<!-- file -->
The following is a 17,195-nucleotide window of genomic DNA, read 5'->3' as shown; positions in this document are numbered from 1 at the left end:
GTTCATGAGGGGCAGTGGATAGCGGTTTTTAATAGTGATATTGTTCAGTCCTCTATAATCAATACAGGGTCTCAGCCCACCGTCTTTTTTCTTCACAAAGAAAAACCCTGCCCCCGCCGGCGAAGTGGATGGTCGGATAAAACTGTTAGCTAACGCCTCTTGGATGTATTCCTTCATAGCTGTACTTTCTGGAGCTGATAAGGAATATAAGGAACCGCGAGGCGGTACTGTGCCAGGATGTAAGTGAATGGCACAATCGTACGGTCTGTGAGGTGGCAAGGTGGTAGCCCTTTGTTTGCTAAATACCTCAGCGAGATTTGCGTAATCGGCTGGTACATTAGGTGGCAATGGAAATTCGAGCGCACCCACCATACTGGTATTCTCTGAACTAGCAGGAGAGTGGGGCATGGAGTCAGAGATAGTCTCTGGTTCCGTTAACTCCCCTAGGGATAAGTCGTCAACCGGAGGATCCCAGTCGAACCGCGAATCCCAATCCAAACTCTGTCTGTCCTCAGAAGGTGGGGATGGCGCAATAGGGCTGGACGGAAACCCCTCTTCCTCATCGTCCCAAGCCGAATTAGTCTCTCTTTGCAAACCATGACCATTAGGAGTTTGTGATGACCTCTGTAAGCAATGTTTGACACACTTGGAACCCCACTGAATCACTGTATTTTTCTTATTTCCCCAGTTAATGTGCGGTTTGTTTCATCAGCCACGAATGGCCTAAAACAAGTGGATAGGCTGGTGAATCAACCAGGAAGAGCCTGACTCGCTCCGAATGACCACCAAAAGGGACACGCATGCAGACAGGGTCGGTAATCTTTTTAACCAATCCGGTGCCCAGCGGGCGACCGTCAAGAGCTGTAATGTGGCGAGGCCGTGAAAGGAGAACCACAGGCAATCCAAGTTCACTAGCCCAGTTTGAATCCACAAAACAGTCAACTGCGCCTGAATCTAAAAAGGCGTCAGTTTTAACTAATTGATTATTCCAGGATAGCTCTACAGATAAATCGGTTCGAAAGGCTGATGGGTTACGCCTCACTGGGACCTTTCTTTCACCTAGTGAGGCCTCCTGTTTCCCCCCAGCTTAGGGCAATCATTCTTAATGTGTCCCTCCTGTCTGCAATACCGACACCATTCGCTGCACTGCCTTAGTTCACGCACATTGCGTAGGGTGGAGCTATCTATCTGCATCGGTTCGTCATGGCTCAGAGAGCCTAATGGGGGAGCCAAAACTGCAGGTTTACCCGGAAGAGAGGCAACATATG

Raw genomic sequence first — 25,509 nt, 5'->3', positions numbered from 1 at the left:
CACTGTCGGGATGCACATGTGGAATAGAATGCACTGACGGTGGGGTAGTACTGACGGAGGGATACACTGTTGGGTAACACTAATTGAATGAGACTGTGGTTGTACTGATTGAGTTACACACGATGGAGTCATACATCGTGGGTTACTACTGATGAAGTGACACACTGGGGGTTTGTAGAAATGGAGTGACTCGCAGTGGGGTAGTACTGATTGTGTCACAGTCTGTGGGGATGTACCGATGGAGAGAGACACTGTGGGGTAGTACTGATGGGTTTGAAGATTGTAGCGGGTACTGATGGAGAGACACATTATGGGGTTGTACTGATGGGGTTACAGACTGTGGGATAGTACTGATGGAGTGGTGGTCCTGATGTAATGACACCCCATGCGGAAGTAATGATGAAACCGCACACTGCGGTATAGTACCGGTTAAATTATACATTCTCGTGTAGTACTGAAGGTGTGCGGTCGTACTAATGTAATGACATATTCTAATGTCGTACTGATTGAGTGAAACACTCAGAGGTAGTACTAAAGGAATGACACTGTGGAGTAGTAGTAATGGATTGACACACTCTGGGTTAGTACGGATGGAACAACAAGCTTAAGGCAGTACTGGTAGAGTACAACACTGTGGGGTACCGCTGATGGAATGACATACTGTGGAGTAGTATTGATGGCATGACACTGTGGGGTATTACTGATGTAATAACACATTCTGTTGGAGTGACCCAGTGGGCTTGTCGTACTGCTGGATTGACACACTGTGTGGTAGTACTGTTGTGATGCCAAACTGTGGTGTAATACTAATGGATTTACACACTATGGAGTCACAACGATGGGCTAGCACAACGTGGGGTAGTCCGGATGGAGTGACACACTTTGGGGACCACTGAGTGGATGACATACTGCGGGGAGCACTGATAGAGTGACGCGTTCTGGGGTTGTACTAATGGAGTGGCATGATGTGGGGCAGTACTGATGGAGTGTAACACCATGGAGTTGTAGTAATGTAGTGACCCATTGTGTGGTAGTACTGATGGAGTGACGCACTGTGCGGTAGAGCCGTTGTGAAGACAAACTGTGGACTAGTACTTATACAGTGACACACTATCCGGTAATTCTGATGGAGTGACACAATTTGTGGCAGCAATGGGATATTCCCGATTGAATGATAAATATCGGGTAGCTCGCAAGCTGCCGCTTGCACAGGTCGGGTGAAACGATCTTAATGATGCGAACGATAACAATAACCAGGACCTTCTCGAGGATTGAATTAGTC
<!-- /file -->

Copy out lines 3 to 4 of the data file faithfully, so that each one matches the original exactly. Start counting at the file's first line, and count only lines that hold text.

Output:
Raw genomic sequence first — 25,509 nt, 5'->3', positions numbered from 1 at the left:
CACTGTCGGGATGCACATGTGGAATAGAATGCACTGACGGTGGGGTAGTACTGACGGAGGGATACACTGTTGGGTAACACTAATTGAATGAGACTGTGGTTGTACTGATTGAGTTACACACGATGGAGTCATACATCGTGGGTTACTACTGATGAAGTGACACACTGGGGGTTTGTAGAAATGGAGTGACTCGCAGTGGGGTAGTACTGATTGTGTCACAGTCTGTGGGGATGTACCGATGGAGAGAGACACTGTGGGGTAGTACTGATGGGTTTGAAGATTGTAGCGGGTACTGATGGAGAGACACATTATGGGGTTGTACTGATGGGGTTACAGACTGTGGGATAGTACTGATGGAGTGGTGGTCCTGATGTAATGACACCCCATGCGGAAGTAATGATGAAACCGCACACTGCGGTATAGTACCGGTTAAATTATACATTCTCGTGTAGTACTGAAGGTGTGCGGTCGTACTAATGTAATGACATATTCTAATGTCGTACTGATTGAGTGAAACACTCAGAGGTAGTACTAAAGGAATGACACTGTGGAGTAGTAGTAATGGATTGACACACTCTGGGTTAGTACGGATGGAACAACAAGCTTAAGGCAGTACTGGTAGAGTACAACACTGTGGGGTACCGCTGATGGAATGACATACTGTGGAGTAGTATTGATGGCATGACACTGTGGGGTATTACTGATGTAATAACACATTCTGTTGGAGTGACCCAGTGGGCTTGTCGTACTGCTGGATTGACACACTGTGTGGTAGTACTGTTGTGATGCCAAACTGTGGTGTAATACTAATGGATTTACACACTATGGAGTCACAACGATGGGCTAGCACAACGTGGGGTAGTCCGGATGGAGTGACACACTTTGGGGACCACTGAGTGGATGACATACTGCGGGGAGCACTGATAGAGTGACGCGTTCTGGGGTTGTACTAATGGAGTGGCATGATGTGGGGCAGTACTGATGGAGTGTAACACCATGGAGTTGTAGTAATGTAGTGACCCATTGTGTGGTAGTACTGATGGAGTGACGCACTGTGCGGTAGAGCCGTTGTGAAGACAAACTGTGGACTAGTACTTATACAGTGACACACTATCCGGTAATTCTGATGGAGTGACACAATTTGTGGCAGCAATGGGATATTCCCGATTGAATGATAAATATCGGGTAGCTCGCAAGCTGCCGCTTGCACAGGTCGGGTGAAACGATCTTAATGATGCGAACGATAACAATAACCAGGACCTTCTCGAGGATTGAATTAGTC